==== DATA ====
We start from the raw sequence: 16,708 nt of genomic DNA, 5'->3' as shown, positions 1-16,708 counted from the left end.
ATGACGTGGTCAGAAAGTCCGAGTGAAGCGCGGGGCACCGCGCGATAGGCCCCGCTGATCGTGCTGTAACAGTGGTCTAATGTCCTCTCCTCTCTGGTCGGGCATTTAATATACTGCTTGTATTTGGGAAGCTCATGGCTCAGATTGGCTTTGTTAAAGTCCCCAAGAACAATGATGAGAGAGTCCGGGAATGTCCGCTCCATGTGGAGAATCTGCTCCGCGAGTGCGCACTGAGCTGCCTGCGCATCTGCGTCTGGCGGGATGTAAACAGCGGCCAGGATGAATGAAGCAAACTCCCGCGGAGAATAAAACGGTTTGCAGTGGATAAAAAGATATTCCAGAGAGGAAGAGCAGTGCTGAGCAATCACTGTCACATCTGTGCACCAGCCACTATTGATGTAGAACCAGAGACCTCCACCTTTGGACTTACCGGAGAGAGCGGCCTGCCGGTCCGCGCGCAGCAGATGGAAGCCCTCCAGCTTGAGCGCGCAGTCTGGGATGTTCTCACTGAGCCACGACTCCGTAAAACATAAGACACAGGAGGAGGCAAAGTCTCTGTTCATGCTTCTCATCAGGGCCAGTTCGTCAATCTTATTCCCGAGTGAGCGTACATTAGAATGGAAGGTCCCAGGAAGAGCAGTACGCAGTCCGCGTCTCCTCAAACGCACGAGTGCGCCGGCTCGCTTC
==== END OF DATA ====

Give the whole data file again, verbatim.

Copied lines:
We start from the raw sequence: 16,708 nt of genomic DNA, 5'->3' as shown, positions 1-16,708 counted from the left end.
ATGACGTGGTCAGAAAGTCCGAGTGAAGCGCGGGGCACCGCGCGATAGGCCCCGCTGATCGTGCTGTAACAGTGGTCTAATGTCCTCTCCTCTCTGGTCGGGCATTTAATATACTGCTTGTATTTGGGAAGCTCATGGCTCAGATTGGCTTTGTTAAAGTCCCCAAGAACAATGATGAGAGAGTCCGGGAATGTCCGCTCCATGTGGAGAATCTGCTCCGCGAGTGCGCACTGAGCTGCCTGCGCATCTGCGTCTGGCGGGATGTAAACAGCGGCCAGGATGAATGAAGCAAACTCCCGCGGAGAATAAAACGGTTTGCAGTGGATAAAAAGATATTCCAGAGAGGAAGAGCAGTGCTGAGCAATCACTGTCACATCTGTGCACCAGCCACTATTGATGTAGAACCAGAGACCTCCACCTTTGGACTTACCGGAGAGAGCGGCCTGCCGGTCCGCGCGCAGCAGATGGAAGCCCTCCAGCTTGAGCGCGCAGTCTGGGATGTTCTCACTGAGCCACGACTCCGTAAAACATAAGACACAGGAGGAGGCAAAGTCTCTGTTCATGCTTCTCATCAGGGCCAGTTCGTCAATCTTATTCCCGAGTGAGCGTACATTAGAATGGAAGGTCCCAGGAAGAGCAGTACGCAGTCCGCGTCTCCTCAAACGCACGAGTGCGCCGGCTCGCTTC